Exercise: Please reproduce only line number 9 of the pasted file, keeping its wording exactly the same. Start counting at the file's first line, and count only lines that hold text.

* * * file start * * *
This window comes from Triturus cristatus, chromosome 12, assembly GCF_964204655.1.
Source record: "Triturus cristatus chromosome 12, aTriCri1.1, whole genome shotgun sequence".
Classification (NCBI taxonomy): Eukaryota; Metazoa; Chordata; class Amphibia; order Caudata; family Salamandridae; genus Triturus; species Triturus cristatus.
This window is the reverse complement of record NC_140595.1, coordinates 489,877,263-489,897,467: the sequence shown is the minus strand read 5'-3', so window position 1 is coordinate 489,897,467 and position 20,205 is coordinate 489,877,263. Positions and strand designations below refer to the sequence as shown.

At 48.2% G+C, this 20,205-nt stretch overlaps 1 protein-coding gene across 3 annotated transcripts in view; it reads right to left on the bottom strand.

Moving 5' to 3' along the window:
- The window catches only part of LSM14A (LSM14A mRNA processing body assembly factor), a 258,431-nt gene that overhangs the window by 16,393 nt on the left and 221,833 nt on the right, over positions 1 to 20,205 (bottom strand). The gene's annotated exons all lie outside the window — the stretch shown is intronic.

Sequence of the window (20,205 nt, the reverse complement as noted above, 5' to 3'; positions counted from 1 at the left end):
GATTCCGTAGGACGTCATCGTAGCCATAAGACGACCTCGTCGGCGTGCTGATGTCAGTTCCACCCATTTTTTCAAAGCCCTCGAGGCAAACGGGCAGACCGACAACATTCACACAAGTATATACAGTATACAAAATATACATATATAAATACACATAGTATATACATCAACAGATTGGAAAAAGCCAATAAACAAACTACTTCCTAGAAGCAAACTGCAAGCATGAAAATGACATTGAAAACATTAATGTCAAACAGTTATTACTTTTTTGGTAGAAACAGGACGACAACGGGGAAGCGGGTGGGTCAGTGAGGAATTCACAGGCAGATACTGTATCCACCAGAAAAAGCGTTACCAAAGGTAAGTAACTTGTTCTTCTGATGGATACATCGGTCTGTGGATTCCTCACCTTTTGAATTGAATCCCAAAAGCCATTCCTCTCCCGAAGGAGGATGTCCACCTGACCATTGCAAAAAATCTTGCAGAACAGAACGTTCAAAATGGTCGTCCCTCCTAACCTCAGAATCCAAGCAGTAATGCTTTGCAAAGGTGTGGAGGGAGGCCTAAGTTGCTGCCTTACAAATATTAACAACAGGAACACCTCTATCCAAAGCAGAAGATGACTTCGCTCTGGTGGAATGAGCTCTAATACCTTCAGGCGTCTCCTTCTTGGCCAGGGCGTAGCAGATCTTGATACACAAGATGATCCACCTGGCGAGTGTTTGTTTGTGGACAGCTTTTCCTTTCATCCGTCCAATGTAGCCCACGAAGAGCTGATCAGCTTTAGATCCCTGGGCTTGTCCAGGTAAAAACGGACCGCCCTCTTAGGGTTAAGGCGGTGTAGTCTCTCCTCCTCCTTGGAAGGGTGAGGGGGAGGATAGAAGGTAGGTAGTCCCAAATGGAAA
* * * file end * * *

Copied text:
GATTCCGTAGGACGTCATCGTAGCCATAAGACGACCTCGTCGGCGTGCTGATGTCAGTTCCACCCATTTTTTCAAAGCCCTCGAGGCAAACGGGCAGACCGACAACATTCACACAAGTATATACAGTATACAAAATATACATATATAAATACACATAGTATATACATCAACAGATTGGAAAAAGCCAATAAACAAACTACTTCCTAGAAGCAAACTGCAAGCATGAAAATGACATTGAAAACATTAATGTCAAACAGTTATTACTTTTTTGGTAGAAACAGGACGACAACGGGGAAGCGGGTGGGTCAGTGAGGAATTCACAGGCAGATACTGTATCCACCAGAAAAAGCGTTACCAAAGGTAAGTAACTTGTTCTTCTGATGGATACATCGGTCTGTGGATTCCTCACCTTTTGAATTGAATCCCAAAAGCCATTCCTCTCCCGAAGGAGGATGTCCACCTGACCATTGCAAAAAATCTTGCAGAACAGAACGTTCAAAATGGTCGTCCCTCCTAACCTCAGAATCCAAGCAGTAATGCTTTGCAAAGGTGTGGAGGGAGGCCTAAGTTGCTGCCTTACAAATATTAACAACAGGAACACCTCTATCCAAAGCAGAAGATGACTTCGCTCTGGTGGAATGAGCTCTAATACCTTCAGGCGTCTCCTTCTTGGCCAGGGCGTAGCAGATCTTGATACACAAGATGATCCACCTGGCGAGTGTTTGTTTGTGGACAGCTTTTCCTTTCATCCGTCCAATGTAGCCCACGAAGAGCTGATCAGCTTTAGATCCCTGGGCTTGTCCAGGTAAAAACGGACCGCCCTCTTAGGGTTAAGGCGGTGTAGTCTCTCCTCCTCCTTGGAAGGGTGAGGGGGAGGATAGAAGGTAGGTAGTCCCAAATGGAAA